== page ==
Glomerular injury can be caused by numerous insults including hemodynamics, infections and immunity, hereditary and metabolic diseases, and toxicity. Basic and translational experimental studies in combination with clinical research in patients with renal disease have advanced our understanding of the etiology and pathogenesis of many forms of glomerulonephritis. This new knowledge has facilitated classification and treatment and has contributed to a better outcome of patients with renal disease. Since renal disease almost without exception leads to systemic cardiovascular complications, these advances are also of general health interest. Here, we shall briefly review general principles in the pathology of glomerular injury and discuss recent developments in the study of podocytopathies; membranous glomerulopathy; ANCA-associated vasculitis; C3 glomerulopathies and the role of complement in endothelial injury; and the prognostic value of the renal biopsy in predicting long-term outcome in lupus nephritis, vasculitis and IgA nephropathy.
Aim: Children with steroidresistant (SR) and steroid-dependent (SD) nephrotic syndrome (NS) pose a treatment challenge. Literature on the use of tacrolimus (TAC), a calcineurin inhibitor, for maintenance treatment of NS is sparse. We aimed to evaluate the efficacy and safety of low-dose, long-term TAC for inducing and sustaining remission in children with SD/SR NS. Methods: Data from patients treated at our center from 1999 to 2009 were analyzed. Results: 40 patients with NS were treated with TAC for 3 - 80-month periods (median 25.2 months). Diagnoses included focal segmental glomerulosclerosis (FSGS) (60%), IgM nephropathy (15%), minimal change disease (20%) and membrano-proliferative glomerulonephritis (MPGN) (5%). 58% of patients had been previously treated with alternate agents. After 1, 2, and 3 years on TAC, complete remission was achieved in 26%, 48%, and 29% of patients; complete or partial remission was achieved in 85%, 100%, and 86%, respectively (p < 0.05). Median time to remission was 41 days (range: 10 - 270 days). FSGS and SR diseases were associated with lower likelihood of remission (p < 0.05). Remission was equally likely in both treatment naïve patients and those who had received prior second-line agents. Conclusion: Our results demonstrate that TAC treatment for children with SR/SD NS is associated with high rates of sustained remission, even when prior second-line agents failed.
BACKGROUND: Glomerular podocyte molecules are involved in the pathogenesis of congenital nephrotic syndrome. However, their role in primary nephrotic syndrome is not clear. This study investigated the expression of nephrin, podocin and synaptopodin in primary nephrotic syndrome. METHODS: Eighty-seven patients with primary nephrotic syndrome including minimal change disease (MCD), focal segmental glomerulosclerosis (FSGS), membranous nephropathy (MN) and membranoproliferative glomerulonephritis Type I (MPGN) were included in the study. Glomerular expression of nephrin, podocin and synaptopodin was studied in renal biopsies by immunofluorescence and immunohistochemistry. Correlation of expression with clinical and biochemical parameters was performed. RESULTS: The pattern of expression for all podocyte proteins in controls was uniform fine granular along the capillary walls towards the visceral epithelial cell aspect. Glomerular expression of nephrin was present in all renal biopsies and was similar to that in controls. Glomerular synaptopodin expression was seen in all MN and MPGN patients, while it was seen in 74 % (17/23) MCD and 93.5 % (29/31) FSGS. Reduced synaptopodin expression showed no correlation with clinical and biochemical factors. Podocin expression was present in 5/23 MCD (22 %), 3/31 FSGS (9.6 %), 13/17 MN (76.4 %) and 13/16 MPGN (81 %) patients. The reduced expression of podocin significantly correlated with the degree of proteinuria (p = 0.032). No correlation with age, gender and serum creatinine level was observed. CONCLUSION: Reduction of glomerular podocin expression found in MCD and FSGS is related to the amount of proteinuria. Our findings suggest that alteration in podocyte phenotype may not be a primary event and may reflect the degree of podocyte injury in primary nephrotic syndrome.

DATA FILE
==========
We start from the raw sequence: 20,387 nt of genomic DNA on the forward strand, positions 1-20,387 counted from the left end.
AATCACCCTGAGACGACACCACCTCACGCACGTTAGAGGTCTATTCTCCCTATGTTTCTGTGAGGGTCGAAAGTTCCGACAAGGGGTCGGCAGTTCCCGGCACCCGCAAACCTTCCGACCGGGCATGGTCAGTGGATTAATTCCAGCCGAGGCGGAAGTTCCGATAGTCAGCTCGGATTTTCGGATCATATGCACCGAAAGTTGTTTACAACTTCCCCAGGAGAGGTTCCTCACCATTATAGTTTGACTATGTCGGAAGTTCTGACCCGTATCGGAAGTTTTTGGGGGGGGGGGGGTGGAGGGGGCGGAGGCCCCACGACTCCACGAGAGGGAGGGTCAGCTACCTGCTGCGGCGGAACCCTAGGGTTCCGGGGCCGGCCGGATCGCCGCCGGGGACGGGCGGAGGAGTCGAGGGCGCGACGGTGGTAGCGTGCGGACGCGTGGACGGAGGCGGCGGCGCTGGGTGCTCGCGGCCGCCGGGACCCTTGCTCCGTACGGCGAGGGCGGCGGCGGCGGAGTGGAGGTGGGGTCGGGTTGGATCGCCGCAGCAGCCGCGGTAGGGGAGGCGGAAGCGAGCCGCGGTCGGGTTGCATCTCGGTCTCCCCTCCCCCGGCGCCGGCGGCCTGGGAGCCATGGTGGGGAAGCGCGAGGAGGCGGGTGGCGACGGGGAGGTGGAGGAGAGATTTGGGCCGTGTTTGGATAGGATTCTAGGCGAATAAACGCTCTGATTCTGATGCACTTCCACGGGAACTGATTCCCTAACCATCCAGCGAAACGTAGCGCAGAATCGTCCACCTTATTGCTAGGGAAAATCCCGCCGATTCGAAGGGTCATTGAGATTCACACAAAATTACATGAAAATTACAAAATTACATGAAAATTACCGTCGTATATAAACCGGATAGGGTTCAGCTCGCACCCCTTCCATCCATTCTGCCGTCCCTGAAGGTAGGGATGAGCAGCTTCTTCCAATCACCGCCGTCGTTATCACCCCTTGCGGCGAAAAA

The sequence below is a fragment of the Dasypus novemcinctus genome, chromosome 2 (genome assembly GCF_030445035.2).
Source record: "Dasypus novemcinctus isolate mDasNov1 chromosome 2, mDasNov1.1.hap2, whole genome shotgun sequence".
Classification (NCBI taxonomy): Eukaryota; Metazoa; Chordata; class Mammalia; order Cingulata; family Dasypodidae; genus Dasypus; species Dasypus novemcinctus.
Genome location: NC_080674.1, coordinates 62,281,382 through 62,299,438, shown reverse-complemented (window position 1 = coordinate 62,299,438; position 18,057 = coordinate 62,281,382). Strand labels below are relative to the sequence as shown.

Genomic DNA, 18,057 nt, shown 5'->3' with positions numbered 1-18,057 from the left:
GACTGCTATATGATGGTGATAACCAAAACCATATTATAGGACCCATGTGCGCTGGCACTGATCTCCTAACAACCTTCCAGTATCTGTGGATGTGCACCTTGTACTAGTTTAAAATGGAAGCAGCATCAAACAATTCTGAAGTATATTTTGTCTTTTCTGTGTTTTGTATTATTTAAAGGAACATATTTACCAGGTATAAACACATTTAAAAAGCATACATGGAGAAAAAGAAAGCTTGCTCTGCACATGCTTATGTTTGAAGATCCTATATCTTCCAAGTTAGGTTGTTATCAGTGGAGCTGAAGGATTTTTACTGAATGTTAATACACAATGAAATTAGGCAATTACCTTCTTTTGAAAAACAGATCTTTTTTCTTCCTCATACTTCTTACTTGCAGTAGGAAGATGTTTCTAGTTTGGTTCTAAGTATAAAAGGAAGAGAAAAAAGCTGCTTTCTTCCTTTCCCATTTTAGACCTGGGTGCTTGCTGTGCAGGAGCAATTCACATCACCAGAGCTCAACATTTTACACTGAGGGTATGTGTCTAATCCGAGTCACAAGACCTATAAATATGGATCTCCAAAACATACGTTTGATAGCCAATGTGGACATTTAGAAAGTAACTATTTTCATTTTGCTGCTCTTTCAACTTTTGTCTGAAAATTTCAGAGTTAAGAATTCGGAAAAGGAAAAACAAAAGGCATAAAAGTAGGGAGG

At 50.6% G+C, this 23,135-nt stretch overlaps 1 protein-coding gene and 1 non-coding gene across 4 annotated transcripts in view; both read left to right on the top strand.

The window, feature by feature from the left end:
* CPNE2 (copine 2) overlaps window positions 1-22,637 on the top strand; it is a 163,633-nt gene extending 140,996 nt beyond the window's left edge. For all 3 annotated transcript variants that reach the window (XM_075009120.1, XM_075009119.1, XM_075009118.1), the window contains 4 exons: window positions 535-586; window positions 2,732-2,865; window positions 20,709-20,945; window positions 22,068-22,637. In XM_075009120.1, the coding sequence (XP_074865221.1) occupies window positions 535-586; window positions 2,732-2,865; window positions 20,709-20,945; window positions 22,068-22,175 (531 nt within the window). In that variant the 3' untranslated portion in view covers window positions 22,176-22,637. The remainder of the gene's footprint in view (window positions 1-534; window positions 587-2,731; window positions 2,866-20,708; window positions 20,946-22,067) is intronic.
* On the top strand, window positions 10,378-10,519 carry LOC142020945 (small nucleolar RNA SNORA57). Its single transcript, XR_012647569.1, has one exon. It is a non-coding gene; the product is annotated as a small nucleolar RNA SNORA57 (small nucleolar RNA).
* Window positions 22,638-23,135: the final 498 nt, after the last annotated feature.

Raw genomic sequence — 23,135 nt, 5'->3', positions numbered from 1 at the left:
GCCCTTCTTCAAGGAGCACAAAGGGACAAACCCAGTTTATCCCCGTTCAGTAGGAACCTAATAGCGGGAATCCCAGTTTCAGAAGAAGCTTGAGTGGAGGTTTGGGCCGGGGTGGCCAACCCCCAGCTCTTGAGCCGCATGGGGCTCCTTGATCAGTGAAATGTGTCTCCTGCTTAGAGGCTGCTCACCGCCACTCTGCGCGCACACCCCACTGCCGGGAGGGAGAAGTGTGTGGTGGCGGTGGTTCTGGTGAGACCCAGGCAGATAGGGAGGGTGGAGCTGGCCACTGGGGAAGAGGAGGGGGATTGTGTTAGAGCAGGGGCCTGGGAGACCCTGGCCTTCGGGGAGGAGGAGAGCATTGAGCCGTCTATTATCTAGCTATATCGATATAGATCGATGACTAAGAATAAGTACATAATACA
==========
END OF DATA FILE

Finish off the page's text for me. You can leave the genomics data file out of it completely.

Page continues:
It has been argued that the existing epidemiologic data are insufficient to establish a causal link between acute kidney injury (AKI) and subsequent development or progression of chronic kidney disease (CKD), especially given that risk factors for the development of AKI overlap with those for progressive CKD.